There are a million acronyms out there to help students remember the layers of the Open Systems Interconnection (OSI) model. Why offer another? Well, this one has worked best for me.
As a reminder, the OSI Model Layers are as follows:
Layer 7: Application
Layer 6: Presentation
Layer 5: Session
Layer 4: Transport
Layer 3: Network
Layer 2: Data Link
Layer 1: Physical
AP(p)S Transport Network Data Physical(ly)
I like this because it helps me remember several important pieces of information in one tidy little phrase.
The Transport, Network, Data (link), and Physical layers are spelled right out.
Grouping Application, Presentation, and Session together into the acronym AP(p)S helps group the upper layers together, and it conveys that these layers are of primary concern for the application-level data.
The sequence of the operations in terms of wrapping the layers starts with the top (layer 7: App.) All to often, I hear people say they are confused about the layers because layer one seems like it should be wrapped by the other layers. This mnemonic helps avoid that issue. Additionally, the layers read naturally from top to bottom when I see them represented, and this order makes writing them down more natural.
Finally, the phrase reminds me that these abstractions all rest on a physical communication layer (i.e., when troubleshooting, start there first!)
If this helps you, great, and if not, I hope you find a mnemonic that works well for you 🙂
Several months ago I wanted to estimate the mean of a value for users of an online app as quickly as possible with as few samples as possible. Every data point required scraping a webpage, and this proved timely AND costly in terms of system resources. Additionally, if I triggered too much traffic with my queries, the host would temporarily block the IP of my server.
Having theorized that the distribution was normal, I considered several more formal approaches (e.g., estimate power and then choose the appropriate sample size; sequential sampling; etc.) However, I was curious if I could develop an iterative approach that would both satisfy my precision requirements and help me get the data I needed as efficiently as possible given the cost of each web-scraping request.
Big M: A Generally Precise Estimate Of The Mean
While I didn’t need to publish the means I was estimating in scholastic journals, I wanted to ensure that the estimates were provably reliable in the general sense. That is to say, I wanted confidence intervals “in the nineties” or “in the eighties.” I wasn’t trying to disprove any formal null hypotheses, but I did want good data. I was training machine learning models for a class, and I wanted the most predictive models possible given my resource limitations.
I decided to play around with an iterative approach to generating a sample of large enough size to achieve the general degree of precision that I desired (even the thought of this would probably make my grad school stats professors throw up in their mouths.) This type of approach is a “no no” in statistics books, as you can generally grow a sample until you temporarily get what you want. You usually want to make informed a priori decisions about your research and then follow them to find your robust results.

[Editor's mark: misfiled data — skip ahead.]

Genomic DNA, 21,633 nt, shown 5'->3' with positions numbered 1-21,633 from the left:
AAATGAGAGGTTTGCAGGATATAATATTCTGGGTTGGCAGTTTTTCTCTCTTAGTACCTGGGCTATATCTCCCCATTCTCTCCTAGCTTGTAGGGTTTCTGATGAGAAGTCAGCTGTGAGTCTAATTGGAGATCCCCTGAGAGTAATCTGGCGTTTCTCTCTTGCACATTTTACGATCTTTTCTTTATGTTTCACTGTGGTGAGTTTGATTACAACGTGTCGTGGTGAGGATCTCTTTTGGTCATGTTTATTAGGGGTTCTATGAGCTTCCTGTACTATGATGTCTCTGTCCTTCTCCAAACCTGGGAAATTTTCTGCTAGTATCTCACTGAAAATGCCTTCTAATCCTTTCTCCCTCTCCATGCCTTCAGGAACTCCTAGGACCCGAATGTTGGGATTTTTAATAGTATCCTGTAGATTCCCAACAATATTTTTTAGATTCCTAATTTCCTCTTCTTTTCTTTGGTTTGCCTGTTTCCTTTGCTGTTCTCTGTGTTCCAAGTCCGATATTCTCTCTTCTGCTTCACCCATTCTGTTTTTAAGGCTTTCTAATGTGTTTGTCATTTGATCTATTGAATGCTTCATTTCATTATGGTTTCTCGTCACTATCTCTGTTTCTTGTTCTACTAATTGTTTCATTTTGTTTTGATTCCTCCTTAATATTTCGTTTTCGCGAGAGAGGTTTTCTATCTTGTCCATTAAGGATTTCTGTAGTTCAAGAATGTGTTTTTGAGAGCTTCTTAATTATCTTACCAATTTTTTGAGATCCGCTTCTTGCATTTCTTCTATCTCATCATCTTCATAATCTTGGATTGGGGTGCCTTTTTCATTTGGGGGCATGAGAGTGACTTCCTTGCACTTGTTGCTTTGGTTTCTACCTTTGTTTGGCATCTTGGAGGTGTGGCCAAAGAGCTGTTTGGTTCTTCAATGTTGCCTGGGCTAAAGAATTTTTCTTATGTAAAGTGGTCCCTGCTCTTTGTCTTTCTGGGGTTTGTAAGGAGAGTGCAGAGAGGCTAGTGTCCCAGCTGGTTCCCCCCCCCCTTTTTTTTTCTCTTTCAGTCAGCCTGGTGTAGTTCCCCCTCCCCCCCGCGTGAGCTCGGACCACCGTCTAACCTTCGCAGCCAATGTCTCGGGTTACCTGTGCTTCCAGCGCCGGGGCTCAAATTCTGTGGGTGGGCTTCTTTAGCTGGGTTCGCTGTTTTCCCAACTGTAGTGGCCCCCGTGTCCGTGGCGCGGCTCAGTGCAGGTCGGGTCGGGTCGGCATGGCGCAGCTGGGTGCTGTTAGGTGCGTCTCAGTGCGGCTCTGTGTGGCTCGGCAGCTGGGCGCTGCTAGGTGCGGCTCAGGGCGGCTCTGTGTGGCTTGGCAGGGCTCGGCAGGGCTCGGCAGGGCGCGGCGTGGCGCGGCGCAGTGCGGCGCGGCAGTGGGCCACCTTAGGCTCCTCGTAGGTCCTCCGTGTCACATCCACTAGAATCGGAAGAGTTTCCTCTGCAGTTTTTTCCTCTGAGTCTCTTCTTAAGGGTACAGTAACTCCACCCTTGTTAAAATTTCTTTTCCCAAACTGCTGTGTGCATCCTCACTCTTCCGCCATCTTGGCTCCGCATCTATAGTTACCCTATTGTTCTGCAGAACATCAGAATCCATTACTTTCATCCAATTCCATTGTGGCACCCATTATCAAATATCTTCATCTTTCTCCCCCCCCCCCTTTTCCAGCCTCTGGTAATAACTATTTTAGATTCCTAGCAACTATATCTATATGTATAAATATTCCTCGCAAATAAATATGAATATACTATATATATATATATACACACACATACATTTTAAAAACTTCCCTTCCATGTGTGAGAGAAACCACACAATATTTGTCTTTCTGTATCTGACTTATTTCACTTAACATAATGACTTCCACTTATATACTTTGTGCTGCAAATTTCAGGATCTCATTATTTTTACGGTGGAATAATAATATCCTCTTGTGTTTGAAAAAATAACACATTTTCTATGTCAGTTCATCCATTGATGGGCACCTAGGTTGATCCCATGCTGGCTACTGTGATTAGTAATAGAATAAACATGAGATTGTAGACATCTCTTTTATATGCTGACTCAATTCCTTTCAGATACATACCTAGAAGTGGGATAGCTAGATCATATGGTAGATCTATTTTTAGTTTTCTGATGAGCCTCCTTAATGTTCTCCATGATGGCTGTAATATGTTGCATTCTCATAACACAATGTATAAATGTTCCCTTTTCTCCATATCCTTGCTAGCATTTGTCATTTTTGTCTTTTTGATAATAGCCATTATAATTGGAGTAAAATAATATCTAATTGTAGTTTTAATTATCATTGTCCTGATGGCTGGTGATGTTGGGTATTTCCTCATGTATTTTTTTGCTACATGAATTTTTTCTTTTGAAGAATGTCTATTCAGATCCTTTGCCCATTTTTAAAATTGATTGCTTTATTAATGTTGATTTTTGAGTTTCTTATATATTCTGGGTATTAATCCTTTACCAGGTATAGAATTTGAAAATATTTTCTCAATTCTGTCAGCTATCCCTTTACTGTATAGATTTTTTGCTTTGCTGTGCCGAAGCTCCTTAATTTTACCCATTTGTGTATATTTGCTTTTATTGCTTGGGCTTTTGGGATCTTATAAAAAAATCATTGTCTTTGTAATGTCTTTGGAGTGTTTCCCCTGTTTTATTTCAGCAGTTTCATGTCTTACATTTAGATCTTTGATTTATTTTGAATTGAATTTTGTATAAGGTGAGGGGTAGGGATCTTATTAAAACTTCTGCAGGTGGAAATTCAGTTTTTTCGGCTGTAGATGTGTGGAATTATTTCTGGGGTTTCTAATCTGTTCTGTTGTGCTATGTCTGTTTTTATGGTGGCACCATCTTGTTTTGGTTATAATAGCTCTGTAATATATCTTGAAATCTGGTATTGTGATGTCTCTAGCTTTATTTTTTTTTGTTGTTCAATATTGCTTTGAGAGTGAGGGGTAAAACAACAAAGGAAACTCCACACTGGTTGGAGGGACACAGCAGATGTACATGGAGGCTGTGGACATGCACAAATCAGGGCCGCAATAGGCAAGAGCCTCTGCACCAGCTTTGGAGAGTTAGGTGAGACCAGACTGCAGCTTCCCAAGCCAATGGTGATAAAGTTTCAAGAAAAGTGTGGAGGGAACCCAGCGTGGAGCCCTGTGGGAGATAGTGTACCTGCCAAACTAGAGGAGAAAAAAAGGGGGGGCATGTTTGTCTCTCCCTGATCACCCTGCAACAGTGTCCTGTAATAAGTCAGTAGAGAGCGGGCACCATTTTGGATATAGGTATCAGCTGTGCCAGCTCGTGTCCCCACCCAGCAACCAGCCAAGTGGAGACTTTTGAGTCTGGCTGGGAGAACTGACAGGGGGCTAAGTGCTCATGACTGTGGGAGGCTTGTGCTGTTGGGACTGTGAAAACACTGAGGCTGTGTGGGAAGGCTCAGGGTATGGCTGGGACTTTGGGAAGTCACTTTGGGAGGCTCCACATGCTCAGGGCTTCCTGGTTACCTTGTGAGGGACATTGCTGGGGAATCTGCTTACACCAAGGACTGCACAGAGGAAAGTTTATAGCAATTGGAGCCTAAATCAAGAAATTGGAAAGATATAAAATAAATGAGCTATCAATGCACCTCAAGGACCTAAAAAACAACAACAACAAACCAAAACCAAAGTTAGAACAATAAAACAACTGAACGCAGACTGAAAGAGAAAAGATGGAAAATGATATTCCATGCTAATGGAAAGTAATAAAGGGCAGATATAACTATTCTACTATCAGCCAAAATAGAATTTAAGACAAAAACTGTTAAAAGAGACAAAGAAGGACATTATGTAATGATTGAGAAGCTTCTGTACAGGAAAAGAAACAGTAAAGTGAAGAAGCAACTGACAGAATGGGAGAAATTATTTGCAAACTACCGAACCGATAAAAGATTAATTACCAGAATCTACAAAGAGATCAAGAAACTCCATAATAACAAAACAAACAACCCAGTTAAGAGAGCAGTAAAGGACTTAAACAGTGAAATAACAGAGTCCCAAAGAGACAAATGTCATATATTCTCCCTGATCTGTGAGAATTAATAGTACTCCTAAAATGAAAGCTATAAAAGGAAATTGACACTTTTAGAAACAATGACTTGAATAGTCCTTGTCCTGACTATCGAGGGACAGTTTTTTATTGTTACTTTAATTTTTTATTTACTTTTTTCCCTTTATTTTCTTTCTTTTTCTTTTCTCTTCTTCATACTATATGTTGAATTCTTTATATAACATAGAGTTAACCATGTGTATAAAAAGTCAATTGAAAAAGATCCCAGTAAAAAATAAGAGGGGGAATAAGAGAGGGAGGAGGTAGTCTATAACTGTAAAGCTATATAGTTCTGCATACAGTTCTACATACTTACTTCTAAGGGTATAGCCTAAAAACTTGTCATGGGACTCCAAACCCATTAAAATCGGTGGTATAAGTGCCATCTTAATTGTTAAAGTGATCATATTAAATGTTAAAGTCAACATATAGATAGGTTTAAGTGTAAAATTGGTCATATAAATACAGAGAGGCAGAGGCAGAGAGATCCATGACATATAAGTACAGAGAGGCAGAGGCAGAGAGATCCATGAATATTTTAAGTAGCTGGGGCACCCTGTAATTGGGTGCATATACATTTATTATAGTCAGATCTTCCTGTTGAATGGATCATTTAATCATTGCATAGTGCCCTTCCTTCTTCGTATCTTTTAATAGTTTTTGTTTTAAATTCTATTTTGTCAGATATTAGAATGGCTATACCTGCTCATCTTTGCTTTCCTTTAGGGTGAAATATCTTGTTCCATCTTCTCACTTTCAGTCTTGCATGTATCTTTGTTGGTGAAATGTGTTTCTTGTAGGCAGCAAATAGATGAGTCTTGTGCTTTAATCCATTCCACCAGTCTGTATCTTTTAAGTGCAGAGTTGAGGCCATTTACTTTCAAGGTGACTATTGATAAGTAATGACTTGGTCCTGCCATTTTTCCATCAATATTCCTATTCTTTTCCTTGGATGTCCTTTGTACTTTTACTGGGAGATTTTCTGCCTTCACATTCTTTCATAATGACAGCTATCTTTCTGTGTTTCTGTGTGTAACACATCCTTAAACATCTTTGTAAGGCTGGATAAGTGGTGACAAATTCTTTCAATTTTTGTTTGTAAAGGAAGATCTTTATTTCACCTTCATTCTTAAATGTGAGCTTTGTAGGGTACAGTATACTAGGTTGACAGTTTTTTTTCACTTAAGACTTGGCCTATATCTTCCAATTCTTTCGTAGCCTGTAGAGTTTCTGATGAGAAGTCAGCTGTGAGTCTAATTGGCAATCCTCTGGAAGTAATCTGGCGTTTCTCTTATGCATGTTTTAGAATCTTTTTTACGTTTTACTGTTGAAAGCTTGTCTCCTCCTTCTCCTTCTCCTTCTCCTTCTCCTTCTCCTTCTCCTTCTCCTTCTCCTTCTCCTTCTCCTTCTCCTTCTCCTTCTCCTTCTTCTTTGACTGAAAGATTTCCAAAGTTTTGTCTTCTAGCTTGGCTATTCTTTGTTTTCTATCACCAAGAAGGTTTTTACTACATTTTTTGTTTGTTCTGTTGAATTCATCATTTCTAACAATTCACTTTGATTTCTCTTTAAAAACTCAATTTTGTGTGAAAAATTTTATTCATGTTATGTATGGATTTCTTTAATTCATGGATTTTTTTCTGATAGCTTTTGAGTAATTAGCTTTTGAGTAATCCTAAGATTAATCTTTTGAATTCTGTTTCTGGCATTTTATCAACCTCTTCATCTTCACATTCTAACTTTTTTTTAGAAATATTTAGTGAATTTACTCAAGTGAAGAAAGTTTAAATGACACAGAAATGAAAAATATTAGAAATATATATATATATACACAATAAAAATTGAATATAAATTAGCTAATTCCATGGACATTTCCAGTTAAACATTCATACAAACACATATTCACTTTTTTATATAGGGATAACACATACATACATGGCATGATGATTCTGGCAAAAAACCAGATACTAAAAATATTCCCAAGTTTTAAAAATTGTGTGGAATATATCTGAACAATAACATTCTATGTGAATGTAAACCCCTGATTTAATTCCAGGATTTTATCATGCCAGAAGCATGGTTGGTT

However, I’d played around with Monte Carlo simulations a couple decades ago (I’m so old), and I always found it interesting how well various methods generally held up even in the face of violations of assumptions. Additionally, the ability of machine learning models to consistently converge on valid findings even in the face of crude hyperparamters has taught me to put things to the test before discounting them.
I set out to make a (relatively) simple algorithm for estimating the mean of the population to a general (e.g., “around ninety out of one hundred samples will contain the mean of the population with the given error constraint.”) I called this estimate Big M because, well, you know, D. Knuth is awesome, and Big O conveys a form of general precision that I wanted to embrace. If I’m working with big data, I don’t need a scientifically chosen set of samples that should guarantee a CI of 95%, I just need to know that I’m generally in the 90s.
The Big M Algorithm Overview
After trying out various forms of the algorithm, I developed the following approach, and a quick example Jupyter notebook is linked to containing code and several random results. Essentially, the code integrates the following algorithm.
Select initial sample.
Compute the confidence interval (CI) and mean.
Check if the acceptable error (e.g., off by no more than 2 inches) is outside the confidence interval.
If the acceptable error is outside the CI, increment the count of valid findings.
If the acceptable error is inside the CI, start the count over at zero.
Check if the continuous count has reached its threshold.
If the continuous count has reached its threshold, exit the function with the mean estimate.
If the continuous count has not reached its threshold, add one more observation to the sample and return to step 2.
There are some other details of note. The continuous count formulation is based on the ratio of the population size to the initial sample size and the confidence percentage chosen. Additionally, there is a maximum sample size that is formulated automatically by the size of the population and the initial sample size, though this parameter can be set manually.
The Big M Jupyter Notebook Example Code (Embedded as HTML)
I’ve linked to a demonstration of the code to implement the algorithm. Much of this is arbitrary, and I’m sure you could refactor this so it performs better. I’ve since developed a server-side implementation that’s quite different from this in a language other than Python, but this should (barring bugs, which obviously will be present) capture the general thrust of the algorithm and show general results (you can just rerun the Notebook to see new results.)
There are several situations in which one may want to monitor network traffic on an iOS device (e.g., ensuring there is no unexpected network traffic, identifying the APIs utilized by various apps, etc.) Let’s look at one possible option to accomplish this. From iOS 5 on, we can use Remote Virtual Interface (RVI) to add a network interface to your macOS device that contains the packet stream from an iOS device.